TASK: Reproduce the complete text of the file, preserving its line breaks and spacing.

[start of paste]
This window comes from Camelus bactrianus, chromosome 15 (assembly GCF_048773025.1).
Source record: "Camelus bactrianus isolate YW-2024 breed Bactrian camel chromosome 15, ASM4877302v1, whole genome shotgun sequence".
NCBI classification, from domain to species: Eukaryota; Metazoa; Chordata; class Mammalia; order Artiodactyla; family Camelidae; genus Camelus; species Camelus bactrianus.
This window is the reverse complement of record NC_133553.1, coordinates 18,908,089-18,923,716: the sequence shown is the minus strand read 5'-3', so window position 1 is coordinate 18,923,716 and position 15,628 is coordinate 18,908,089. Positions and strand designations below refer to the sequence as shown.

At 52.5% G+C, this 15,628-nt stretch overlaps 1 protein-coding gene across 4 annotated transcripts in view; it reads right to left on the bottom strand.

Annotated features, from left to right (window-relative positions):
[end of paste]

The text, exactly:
This window comes from Camelus bactrianus, chromosome 15 (assembly GCF_048773025.1).
Source record: "Camelus bactrianus isolate YW-2024 breed Bactrian camel chromosome 15, ASM4877302v1, whole genome shotgun sequence".
NCBI classification, from domain to species: Eukaryota; Metazoa; Chordata; class Mammalia; order Artiodactyla; family Camelidae; genus Camelus; species Camelus bactrianus.
This window is the reverse complement of record NC_133553.1, coordinates 18,908,089-18,923,716: the sequence shown is the minus strand read 5'-3', so window position 1 is coordinate 18,923,716 and position 15,628 is coordinate 18,908,089. Positions and strand designations below refer to the sequence as shown.

At 52.5% G+C, this 15,628-nt stretch overlaps 1 protein-coding gene across 4 annotated transcripts in view; it reads right to left on the bottom strand.

Annotated features, from left to right (window-relative positions):